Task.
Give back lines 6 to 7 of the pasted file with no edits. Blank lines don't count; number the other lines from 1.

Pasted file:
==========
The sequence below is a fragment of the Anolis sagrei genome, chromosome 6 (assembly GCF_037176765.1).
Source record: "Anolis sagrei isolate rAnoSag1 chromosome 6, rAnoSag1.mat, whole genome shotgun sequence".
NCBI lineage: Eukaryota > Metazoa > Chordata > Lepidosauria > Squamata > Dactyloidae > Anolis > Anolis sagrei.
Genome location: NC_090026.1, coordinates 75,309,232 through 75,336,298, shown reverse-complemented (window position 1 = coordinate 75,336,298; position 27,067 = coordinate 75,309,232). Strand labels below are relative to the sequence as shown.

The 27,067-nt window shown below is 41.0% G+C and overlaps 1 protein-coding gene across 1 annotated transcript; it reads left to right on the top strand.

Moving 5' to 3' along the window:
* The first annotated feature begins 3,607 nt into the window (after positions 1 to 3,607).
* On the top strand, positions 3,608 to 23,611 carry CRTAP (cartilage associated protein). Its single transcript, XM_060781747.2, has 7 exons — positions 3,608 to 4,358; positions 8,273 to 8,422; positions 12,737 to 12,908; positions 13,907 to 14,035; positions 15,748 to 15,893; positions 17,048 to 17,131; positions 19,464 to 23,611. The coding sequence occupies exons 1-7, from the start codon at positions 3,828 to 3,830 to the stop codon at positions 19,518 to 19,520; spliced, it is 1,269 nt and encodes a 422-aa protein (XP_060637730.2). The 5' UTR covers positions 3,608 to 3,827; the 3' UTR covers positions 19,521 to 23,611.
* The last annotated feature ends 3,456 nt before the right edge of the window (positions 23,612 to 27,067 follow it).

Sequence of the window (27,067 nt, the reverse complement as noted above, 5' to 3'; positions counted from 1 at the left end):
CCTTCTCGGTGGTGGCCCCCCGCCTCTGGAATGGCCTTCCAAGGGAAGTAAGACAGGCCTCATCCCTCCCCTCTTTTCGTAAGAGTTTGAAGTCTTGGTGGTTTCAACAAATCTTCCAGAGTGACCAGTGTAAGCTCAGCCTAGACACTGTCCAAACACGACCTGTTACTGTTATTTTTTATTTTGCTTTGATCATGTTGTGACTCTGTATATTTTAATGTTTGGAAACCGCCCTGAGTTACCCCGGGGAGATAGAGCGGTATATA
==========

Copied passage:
Moving 5' to 3' along the window:
* The first annotated feature begins 3,607 nt into the window (after positions 1 to 3,607).